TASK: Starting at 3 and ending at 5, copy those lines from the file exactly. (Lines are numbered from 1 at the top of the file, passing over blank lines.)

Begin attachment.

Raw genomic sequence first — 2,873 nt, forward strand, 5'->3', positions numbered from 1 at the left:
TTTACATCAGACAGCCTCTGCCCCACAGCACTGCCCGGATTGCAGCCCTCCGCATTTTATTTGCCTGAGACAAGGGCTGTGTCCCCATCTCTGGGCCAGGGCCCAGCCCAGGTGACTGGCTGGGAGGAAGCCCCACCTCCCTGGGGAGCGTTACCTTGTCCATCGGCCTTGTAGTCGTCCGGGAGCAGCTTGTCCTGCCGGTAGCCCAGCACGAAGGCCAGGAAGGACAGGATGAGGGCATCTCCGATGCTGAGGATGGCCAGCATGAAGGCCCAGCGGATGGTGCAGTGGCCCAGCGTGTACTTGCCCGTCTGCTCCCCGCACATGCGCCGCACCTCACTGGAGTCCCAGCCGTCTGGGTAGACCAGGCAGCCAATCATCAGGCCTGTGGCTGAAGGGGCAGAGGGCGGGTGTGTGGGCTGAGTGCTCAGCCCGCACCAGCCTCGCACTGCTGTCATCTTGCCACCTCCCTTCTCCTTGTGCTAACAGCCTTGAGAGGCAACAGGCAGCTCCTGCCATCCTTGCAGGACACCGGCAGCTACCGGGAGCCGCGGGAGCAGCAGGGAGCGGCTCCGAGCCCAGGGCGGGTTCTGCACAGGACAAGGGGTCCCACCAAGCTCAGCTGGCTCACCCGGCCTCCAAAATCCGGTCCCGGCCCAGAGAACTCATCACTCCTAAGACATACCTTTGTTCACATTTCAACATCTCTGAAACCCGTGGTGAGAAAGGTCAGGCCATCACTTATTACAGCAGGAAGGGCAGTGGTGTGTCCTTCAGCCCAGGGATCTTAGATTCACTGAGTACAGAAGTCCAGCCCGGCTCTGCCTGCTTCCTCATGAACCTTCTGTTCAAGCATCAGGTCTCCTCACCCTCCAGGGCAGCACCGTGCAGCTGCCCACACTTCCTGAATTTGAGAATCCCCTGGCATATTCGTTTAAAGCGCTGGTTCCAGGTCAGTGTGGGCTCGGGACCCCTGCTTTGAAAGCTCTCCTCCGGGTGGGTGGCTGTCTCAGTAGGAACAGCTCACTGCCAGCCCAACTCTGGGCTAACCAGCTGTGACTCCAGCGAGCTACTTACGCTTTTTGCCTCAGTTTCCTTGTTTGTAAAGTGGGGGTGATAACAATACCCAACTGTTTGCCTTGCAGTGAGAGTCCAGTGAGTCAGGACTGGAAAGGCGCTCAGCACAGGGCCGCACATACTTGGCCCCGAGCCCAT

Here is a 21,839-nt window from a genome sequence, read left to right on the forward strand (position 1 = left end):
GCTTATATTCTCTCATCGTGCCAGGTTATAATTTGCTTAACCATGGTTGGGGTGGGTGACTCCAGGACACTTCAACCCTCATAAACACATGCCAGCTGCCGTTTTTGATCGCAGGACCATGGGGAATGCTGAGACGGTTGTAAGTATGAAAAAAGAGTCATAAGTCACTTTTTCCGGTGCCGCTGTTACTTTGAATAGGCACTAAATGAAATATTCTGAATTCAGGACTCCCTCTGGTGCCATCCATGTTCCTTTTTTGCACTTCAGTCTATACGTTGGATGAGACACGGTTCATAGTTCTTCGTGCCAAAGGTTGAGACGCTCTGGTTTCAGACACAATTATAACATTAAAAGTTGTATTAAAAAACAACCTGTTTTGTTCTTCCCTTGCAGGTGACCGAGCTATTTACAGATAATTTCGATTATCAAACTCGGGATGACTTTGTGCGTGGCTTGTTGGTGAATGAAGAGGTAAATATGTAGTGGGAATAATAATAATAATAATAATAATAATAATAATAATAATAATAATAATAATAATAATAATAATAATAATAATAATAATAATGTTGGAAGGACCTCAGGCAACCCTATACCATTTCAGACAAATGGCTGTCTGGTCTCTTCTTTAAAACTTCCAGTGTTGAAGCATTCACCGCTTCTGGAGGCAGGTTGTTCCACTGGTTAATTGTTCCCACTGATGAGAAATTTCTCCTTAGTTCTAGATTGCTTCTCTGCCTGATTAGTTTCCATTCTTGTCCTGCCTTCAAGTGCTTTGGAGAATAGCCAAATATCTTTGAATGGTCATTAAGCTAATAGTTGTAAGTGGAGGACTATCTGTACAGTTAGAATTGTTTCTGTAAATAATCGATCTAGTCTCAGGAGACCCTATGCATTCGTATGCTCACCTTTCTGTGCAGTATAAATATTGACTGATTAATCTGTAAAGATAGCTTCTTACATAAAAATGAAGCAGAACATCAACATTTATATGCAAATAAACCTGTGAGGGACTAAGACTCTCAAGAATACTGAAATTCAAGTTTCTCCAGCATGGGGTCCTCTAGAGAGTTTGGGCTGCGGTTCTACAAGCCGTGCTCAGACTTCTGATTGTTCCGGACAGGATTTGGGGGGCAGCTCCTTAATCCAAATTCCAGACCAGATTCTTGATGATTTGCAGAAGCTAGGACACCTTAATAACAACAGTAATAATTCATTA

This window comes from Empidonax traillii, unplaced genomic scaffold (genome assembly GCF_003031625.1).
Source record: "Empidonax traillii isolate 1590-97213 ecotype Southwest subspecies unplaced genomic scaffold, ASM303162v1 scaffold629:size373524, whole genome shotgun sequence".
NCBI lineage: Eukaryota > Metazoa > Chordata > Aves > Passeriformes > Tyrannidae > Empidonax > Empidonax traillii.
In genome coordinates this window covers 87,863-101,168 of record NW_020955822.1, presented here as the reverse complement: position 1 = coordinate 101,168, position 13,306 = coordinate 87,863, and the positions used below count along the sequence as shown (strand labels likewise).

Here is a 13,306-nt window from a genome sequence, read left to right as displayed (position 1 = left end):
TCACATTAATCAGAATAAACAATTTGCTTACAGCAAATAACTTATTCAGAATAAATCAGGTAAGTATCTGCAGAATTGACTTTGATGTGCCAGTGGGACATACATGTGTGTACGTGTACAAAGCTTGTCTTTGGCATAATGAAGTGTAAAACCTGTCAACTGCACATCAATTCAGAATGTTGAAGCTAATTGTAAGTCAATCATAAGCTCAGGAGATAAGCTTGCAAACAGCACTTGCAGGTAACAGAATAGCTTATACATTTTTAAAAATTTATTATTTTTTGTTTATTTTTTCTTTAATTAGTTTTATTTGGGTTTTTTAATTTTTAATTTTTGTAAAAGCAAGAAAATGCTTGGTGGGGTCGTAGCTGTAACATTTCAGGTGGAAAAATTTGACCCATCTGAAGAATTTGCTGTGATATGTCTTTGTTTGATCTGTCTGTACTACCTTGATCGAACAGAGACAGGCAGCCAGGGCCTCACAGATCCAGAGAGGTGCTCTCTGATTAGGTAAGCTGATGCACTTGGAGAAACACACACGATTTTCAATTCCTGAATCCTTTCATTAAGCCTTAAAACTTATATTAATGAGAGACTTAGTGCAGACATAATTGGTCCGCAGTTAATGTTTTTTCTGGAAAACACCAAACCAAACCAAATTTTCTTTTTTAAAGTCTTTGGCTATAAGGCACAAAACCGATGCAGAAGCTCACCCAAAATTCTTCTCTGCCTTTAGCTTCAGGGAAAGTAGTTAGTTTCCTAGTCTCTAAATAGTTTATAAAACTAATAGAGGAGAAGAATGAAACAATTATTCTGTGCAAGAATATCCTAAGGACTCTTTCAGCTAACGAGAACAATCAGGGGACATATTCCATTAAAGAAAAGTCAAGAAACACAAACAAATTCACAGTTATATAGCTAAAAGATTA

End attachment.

Here is a 21,839-nt window from a genome sequence, read left to right on the forward strand (position 1 = left end):
GCTTATATTCTCTCATCGTGCCAGGTTATAATTTGCTTAACCATGGTTGGGGTGGGTGACTCCAGGACACTTCAACCCTCATAAACACATGCCAGCTGCCGTTTTTGATCGCAGGACCATGGGGAATGCTGAGACGGTTGTAAGTATGAAAAAAGAGTCATAAGTCACTTTTTCCGGTGCCGCTGTTACTTTGAATAGGCACTAAATGAAATATTCTGAATTCAGGACTCCCTCTGGTGCCATCCATGTTCCTTTTTTGCACTTCAGTCTATACGTTGGATGAGACACGGTTCATAGTTCTTCGTGCCAAAGGTTGAGACGCTCTGGTTTCAGACACAATTATAACATTAAAAGTTGTATTAAAAAACAACCTGTTTTGTTCTTCCCTTGCAGGTGACCGAGCTATTTACAGATAATTTCGATTATCAAACTCGGGATGACTTTGTGCGTGGCTTGTTGGTGAATGAAGAGGTAAATATGTAGTGGGAATAATAATAATAATAATAATAATAATAATAATAATAATAATAATAATAATAATAATAATAATAATAATAATAATAATAATGTTGGAAGGACCTCAGGCAACCCTATACCATTTCAGACAAATGGCTGTCTGGTCTCTTCTTTAAAACTTCCAGTGTTGAAGCATTCACCGCTTCTGGAGGCAGGTTGTTCCACTGGTTAATTGTTCCCACTGATGAGAAATTTCTCCTTAGTTCTAGATTGCTTCTCTGCCTGATTAGTTTCCATTCTTGTCCTGCCTTCAAGTGCTTTGGAGAATAGCCAAATATCTTTGAATGGTCATTAAGCTAATAGTTGTAAGTGGAGGACTATCTGTACAGTTAGAATTGTTTCTGTAAATAATCGATCTAGTCTCAGGAGACCCTATGCATTCGTATGCTCACCTTTCTGTGCAGTATAAATATTGACTGATTAATCTGTAAAGATAGCTTCTTACATAAAAATGAAGCAGAACATCAACATTTATATGCAAATAAACCTGTGAGGGACTAAGACTCTCAAGAATACTGAAATTCAAGTTTCTCCAGCATGGGGTCCTCTAGAGAGTTTGGGCTGCGGTTCTACAAGCCGTGCTCAGACTTCTGATTGTTCCGGACAGGATTTGGGGGGCAGCTCCTTAATCCAAATTCCAGACCAGATTCTTGATGATTTGCAGAAGCTAGGACACCTTAATAACAACAGTAATAATTCATTA

This window comes from Empidonax traillii, unplaced genomic scaffold (genome assembly GCF_003031625.1).